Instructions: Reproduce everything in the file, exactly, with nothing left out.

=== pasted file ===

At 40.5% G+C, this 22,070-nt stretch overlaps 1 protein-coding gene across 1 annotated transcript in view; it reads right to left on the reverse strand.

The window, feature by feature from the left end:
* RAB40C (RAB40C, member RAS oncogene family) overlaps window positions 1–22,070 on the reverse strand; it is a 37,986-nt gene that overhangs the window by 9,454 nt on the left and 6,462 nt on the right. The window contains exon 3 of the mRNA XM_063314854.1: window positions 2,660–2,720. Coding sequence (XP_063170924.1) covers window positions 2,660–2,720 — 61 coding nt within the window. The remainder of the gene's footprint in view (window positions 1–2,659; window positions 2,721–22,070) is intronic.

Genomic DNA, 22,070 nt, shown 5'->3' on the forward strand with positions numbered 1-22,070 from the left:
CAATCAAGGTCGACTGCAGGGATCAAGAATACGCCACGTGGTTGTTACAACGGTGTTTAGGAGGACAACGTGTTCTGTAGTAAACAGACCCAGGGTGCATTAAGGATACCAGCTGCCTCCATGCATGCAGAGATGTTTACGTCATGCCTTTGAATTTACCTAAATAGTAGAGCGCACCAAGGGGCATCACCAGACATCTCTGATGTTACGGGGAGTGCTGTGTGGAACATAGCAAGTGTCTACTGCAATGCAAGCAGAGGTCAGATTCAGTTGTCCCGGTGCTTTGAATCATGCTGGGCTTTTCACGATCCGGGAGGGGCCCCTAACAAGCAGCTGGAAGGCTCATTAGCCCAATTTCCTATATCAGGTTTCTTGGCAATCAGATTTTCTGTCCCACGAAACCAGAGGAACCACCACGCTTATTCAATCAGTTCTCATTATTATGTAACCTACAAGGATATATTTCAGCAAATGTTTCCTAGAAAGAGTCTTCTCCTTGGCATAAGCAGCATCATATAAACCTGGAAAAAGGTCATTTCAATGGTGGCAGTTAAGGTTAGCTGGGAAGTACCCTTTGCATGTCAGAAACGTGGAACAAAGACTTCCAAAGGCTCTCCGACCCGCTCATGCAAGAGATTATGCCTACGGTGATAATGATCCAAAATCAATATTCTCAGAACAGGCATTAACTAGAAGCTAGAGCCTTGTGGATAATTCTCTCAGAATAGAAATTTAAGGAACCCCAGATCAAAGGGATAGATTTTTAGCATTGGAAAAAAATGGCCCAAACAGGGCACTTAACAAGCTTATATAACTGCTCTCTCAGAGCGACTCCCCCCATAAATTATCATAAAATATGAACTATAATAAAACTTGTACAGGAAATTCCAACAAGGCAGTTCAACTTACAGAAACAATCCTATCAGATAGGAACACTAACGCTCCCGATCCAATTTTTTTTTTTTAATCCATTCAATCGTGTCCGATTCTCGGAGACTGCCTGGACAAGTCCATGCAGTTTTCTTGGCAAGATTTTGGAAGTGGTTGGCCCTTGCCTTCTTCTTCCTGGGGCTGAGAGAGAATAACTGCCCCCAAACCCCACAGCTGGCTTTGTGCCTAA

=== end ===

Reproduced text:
At 40.5% G+C, this 22,070-nt stretch overlaps 1 protein-coding gene across 1 annotated transcript in view; it reads right to left on the reverse strand.

The window, feature by feature from the left end:
* RAB40C (RAB40C, member RAS oncogene family) overlaps window positions 1–22,070 on the reverse strand; it is a 37,986-nt gene that overhangs the window by 9,454 nt on the left and 6,462 nt on the right. The window contains exon 3 of the mRNA XM_063314854.1: window positions 2,660–2,720. Coding sequence (XP_063170924.1) covers window positions 2,660–2,720 — 61 coding nt within the window. The remainder of the gene's footprint in view (window positions 1–2,659; window positions 2,721–22,070) is intronic.

Genomic DNA, 22,070 nt, shown 5'->3' on the forward strand with positions numbered 1-22,070 from the left:
CAATCAAGGTCGACTGCAGGGATCAAGAATACGCCACGTGGTTGTTACAACGGTGTTTAGGAGGACAACGTGTTCTGTAGTAAACAGACCCAGGGTGCATTAAGGATACCAGCTGCCTCCATGCATGCAGAGATGTTTACGTCATGCCTTTGAATTTACCTAAATAGTAGAGCGCACCAAGGGGCATCACCAGACATCTCTGATGTTACGGGGAGTGCTGTGTGGAACATAGCAAGTGTCTACTGCAATGCAAGCAGAGGTCAGATTCAGTTGTCCCGGTGCTTTGAATCATGCTGGGCTTTTCACGATCCGGGAGGGGCCCCTAACAAGCAGCTGGAAGGCTCATTAGCCCAATTTCCTATATCAGGTTTCTTGGCAATCAGATTTTCTGTCCCACGAAACCAGAGGAACCACCACGCTTATTCAATCAGTTCTCATTATTATGTAACCTACAAGGATATATTTCAGCAAATGTTTCCTAGAAAGAGTCTTCTCCTTGGCATAAGCAGCATCATATAAACCTGGAAAAAGGTCATTTCAATGGTGGCAGTTAAGGTTAGCTGGGAAGTACCCTTTGCATGTCAGAAACGTGGAACAAAGACTTCCAAAGGCTCTCCGACCCGCTCATGCAAGAGATTATGCCTACGGTGATAATGATCCAAAATCAATATTCTCAGAACAGGCATTAACTAGAAGCTAGAGCCTTGTGGATAATTCTCTCAGAATAGAAATTTAAGGAACCCCAGATCAAAGGGATAGATTTTTAGCATTGGAAAAAAATGGCCCAAACAGGGCACTTAACAAGCTTATATAACTGCTCTCTCAGAGCGACTCCCCCCATAAATTATCATAAAATATGAACTATAATAAAACTTGTACAGGAAATTCCAACAAGGCAGTTCAACTTACAGAAACAATCCTATCAGATAGGAACACTAACGCTCCCGATCCAATTTTTTTTTTTTAATCCATTCAATCGTGTCCGATTCTCGGAGACTGCCTGGACAAGTCCATGCAGTTTTCTTGGCAAGATTTTGGAAGTGGTTGGCCCTTGCCTTCTTCTTCCTGGGGCTGAGAGAGAATAACTGCCCCCAAACCCCACAGCTGGCTTTGTGCCTAA